(= looking for sth)Nachforschung f; (by police) → Ermittlungen pl; (of affairs, applicants, political beliefs etc)Überprüfung f; to be under investigationüberprüft werden; he is under investigation (by police) → gegen ihn wird ermittelt; new methods of criminal investigationneue polizeiliche Ermittlungsmethoden; (private) investigation agencyDetektei f, → Detektivbüro nt
(= scientific research) (in field) → Forschung f; (of bacteria, object etc)Erforschung f (→ into +gen); recent scientific investigation has shown …die neuesten wissenschaftlichen Untersuchungen haben gezeigt

investigation

[ɪnˌvɛstɪˈgeɪʃn] n (of crime) → indagine f, investigazione f giudiziaria
police investigations → le indagini della polizia

investigate

(inˈvestigeit) verb
to examine or inquire into carefully. The police are investigating the mystery.
inˌvestiˈgation noun
inˈvestigator noun
a person, eg a detective, who investigates.

investigation

تَـحْقِيقٌ vyšetřování undersøgelse Untersuchung διερεύνηση investigación tutkimus investigation istraga indagine 調査 조사 onderzoek utredelse dochodzenie investigação расследование undersökning การสืบสวน soruşturma sự điều tra 侦查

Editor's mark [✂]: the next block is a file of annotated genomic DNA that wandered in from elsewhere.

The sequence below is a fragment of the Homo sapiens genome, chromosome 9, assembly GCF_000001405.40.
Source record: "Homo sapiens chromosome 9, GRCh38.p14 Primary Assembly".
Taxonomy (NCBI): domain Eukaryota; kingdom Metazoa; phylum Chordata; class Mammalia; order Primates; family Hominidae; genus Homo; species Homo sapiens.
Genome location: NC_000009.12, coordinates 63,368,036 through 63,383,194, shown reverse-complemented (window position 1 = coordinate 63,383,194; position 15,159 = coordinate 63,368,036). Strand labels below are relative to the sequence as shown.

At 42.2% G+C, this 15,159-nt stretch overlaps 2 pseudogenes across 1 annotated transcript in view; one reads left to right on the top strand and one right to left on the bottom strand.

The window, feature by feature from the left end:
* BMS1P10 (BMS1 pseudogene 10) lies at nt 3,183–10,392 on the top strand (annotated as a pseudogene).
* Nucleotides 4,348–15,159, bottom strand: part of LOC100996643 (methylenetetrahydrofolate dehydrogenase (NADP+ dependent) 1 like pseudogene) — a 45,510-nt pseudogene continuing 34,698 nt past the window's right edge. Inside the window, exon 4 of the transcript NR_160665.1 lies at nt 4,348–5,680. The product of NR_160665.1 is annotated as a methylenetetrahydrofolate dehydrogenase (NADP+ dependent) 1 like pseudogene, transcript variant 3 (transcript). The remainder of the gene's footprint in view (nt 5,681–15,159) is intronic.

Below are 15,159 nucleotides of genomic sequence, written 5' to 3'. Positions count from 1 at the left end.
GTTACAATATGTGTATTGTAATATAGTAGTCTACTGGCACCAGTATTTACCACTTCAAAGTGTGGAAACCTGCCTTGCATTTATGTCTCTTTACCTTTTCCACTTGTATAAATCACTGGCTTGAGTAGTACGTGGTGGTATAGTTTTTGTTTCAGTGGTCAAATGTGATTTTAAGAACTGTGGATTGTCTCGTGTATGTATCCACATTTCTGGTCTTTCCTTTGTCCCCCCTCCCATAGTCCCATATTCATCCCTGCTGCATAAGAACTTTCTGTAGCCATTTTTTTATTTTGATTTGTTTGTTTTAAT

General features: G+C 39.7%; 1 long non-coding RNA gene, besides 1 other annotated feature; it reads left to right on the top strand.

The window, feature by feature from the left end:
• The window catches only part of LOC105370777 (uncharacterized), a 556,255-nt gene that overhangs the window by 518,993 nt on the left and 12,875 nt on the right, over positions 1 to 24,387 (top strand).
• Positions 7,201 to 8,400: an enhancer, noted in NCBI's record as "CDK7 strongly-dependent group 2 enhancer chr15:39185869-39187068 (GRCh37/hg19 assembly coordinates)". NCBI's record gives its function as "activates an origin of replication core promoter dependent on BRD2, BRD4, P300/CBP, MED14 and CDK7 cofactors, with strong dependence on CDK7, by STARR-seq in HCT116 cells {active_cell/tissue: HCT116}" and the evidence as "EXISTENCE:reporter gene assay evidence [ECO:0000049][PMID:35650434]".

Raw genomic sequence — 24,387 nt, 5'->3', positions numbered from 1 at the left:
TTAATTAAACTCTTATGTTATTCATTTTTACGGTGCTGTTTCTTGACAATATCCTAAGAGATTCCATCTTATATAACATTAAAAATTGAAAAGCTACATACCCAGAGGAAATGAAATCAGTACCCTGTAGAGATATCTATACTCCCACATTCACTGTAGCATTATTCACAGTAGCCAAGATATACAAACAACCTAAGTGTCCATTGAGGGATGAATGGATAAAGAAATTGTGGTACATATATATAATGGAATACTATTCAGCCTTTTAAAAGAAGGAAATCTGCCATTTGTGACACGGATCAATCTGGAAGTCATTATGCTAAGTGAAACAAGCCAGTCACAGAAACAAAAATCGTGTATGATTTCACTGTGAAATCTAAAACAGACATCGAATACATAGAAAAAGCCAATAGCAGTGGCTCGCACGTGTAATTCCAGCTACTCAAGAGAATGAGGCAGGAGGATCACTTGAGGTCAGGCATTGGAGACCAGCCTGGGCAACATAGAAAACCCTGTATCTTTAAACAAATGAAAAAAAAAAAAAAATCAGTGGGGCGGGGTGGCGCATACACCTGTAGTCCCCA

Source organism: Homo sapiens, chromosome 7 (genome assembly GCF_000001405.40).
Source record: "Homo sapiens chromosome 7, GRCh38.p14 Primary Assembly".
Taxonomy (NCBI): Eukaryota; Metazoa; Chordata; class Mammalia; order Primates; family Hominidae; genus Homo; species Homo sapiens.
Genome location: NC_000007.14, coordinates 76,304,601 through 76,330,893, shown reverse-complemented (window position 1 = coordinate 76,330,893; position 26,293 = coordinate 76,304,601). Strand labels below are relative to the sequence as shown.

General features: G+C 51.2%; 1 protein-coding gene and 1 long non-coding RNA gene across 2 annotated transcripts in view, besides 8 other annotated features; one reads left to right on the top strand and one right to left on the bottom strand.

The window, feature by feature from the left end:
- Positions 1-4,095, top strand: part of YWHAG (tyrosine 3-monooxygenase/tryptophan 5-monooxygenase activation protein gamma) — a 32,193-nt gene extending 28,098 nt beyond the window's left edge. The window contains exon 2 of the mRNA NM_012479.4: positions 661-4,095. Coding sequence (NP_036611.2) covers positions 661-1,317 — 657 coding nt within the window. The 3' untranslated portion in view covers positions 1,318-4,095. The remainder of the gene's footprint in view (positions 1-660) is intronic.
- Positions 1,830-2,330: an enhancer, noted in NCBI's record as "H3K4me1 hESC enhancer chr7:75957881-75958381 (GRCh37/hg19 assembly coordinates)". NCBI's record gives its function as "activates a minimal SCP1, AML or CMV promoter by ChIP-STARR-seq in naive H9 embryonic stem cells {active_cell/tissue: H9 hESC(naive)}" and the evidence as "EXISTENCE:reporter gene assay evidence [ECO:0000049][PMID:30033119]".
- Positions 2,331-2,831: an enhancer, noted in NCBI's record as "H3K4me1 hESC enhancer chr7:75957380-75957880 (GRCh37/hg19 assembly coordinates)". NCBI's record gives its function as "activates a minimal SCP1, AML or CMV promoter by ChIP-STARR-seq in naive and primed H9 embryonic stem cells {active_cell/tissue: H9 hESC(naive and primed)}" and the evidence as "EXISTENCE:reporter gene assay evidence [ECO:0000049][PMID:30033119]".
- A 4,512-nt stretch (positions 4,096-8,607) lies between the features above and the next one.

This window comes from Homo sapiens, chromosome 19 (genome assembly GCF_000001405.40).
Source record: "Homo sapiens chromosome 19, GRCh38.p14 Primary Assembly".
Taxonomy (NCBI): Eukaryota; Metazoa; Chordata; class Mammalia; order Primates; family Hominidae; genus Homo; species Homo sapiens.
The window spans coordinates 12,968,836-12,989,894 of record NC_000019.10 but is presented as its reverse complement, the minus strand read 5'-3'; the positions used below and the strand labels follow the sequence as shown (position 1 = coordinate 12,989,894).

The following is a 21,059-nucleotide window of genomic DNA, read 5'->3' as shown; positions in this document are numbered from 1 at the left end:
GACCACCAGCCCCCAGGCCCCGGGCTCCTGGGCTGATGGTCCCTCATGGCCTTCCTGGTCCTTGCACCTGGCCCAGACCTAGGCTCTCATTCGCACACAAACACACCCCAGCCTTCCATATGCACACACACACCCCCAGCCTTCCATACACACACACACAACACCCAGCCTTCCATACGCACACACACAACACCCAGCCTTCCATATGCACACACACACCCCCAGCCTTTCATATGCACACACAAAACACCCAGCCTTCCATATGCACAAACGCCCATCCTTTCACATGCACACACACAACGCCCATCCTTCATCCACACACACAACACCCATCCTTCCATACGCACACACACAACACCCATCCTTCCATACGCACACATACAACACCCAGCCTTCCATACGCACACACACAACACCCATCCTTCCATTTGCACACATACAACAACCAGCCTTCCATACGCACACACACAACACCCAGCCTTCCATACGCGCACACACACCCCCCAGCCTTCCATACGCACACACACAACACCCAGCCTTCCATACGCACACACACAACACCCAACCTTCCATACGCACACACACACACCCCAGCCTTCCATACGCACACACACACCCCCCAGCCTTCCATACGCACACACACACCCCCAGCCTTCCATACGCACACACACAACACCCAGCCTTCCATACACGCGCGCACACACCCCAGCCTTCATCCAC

investigation

n. investigación, indagación.
References in classic literature ?
And to tell you the truth, my young friend, I am half inclined to think that when he is given to understand, as he will be by you, if he doesn't know it already, that I am in charge of the investigations concerning these two murders, he will see me.
Lastly, the investigations were to end in discovering whether there was any female relative, or any woman exercising domestic authority in the house, who was known to have an influence over either father or son.
The Procurator-Fiscal--being the person officially appointed to direct the preliminary investigations of the law--was the first witness called on the second day of the Trial.